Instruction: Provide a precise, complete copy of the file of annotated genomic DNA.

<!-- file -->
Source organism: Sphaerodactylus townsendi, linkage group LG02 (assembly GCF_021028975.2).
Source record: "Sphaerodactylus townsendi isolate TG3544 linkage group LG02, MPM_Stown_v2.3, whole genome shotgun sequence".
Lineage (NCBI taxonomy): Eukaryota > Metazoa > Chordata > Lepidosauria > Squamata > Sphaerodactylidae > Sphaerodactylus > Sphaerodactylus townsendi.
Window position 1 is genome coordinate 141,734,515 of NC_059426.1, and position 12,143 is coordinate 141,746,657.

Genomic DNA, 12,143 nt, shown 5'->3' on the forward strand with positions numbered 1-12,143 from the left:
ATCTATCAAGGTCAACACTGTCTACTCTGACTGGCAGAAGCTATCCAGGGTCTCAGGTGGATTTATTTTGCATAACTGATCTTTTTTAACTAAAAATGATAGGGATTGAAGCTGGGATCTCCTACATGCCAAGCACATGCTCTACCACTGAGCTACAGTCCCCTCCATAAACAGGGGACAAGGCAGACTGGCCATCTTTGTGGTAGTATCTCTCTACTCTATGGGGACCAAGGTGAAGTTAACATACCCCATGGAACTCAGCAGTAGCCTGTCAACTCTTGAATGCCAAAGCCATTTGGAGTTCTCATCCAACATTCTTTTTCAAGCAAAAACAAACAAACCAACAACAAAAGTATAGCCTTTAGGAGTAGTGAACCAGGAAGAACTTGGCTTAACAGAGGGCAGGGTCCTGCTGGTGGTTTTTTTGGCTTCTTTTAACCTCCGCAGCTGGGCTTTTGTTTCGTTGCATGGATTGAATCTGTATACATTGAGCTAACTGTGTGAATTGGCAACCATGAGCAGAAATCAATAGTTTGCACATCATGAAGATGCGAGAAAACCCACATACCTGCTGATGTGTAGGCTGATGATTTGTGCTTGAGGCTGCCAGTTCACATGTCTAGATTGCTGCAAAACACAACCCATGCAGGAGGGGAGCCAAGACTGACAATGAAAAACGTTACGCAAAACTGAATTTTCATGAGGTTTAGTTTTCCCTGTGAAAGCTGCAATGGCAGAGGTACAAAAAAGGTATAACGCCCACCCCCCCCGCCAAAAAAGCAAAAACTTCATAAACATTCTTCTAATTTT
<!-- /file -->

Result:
Source organism: Sphaerodactylus townsendi, linkage group LG02 (assembly GCF_021028975.2).
Source record: "Sphaerodactylus townsendi isolate TG3544 linkage group LG02, MPM_Stown_v2.3, whole genome shotgun sequence".
Lineage (NCBI taxonomy): Eukaryota > Metazoa > Chordata > Lepidosauria > Squamata > Sphaerodactylidae > Sphaerodactylus > Sphaerodactylus townsendi.
Window position 1 is genome coordinate 141,734,515 of NC_059426.1, and position 12,143 is coordinate 141,746,657.

Genomic DNA, 12,143 nt, shown 5'->3' on the forward strand with positions numbered 1-12,143 from the left:
ATCTATCAAGGTCAACACTGTCTACTCTGACTGGCAGAAGCTATCCAGGGTCTCAGGTGGATTTATTTTGCATAACTGATCTTTTTTAACTAAAAATGATAGGGATTGAAGCTGGGATCTCCTACATGCCAAGCACATGCTCTACCACTGAGCTACAGTCCCCTCCATAAACAGGGGACAAGGCAGACTGGCCATCTTTGTGGTAGTATCTCTCTACTCTATGGGGACCAAGGTGAAGTTAACATACCCCATGGAACTCAGCAGTAGCCTGTCAACTCTTGAATGCCAAAGCCATTTGGAGTTCTCATCCAACATTCTTTTTCAAGCAAAAACAAACAAACCAACAACAAAAGTATAGCCTTTAGGAGTAGTGAACCAGGAAGAACTTGGCTTAACAGAGGGCAGGGTCCTGCTGGTGGTTTTTTTGGCTTCTTTTAACCTCCGCAGCTGGGCTTTTGTTTCGTTGCATGGATTGAATCTGTATACATTGAGCTAACTGTGTGAATTGGCAACCATGAGCAGAAATCAATAGTTTGCACATCATGAAGATGCGAGAAAACCCACATACCTGCTGATGTGTAGGCTGATGATTTGTGCTTGAGGCTGCCAGTTCACATGTCTAGATTGCTGCAAAACACAACCCATGCAGGAGGGGAGCCAAGACTGACAATGAAAAACGTTACGCAAAACTGAATTTTCATGAGGTTTAGTTTTCCCTGTGAAAGCTGCAATGGCAGAGGTACAAAAAAGGTATAACGCCCACCCCCCCCGCCAAAAAAGCAAAAACTTCATAAACATTCTTCTAATTTT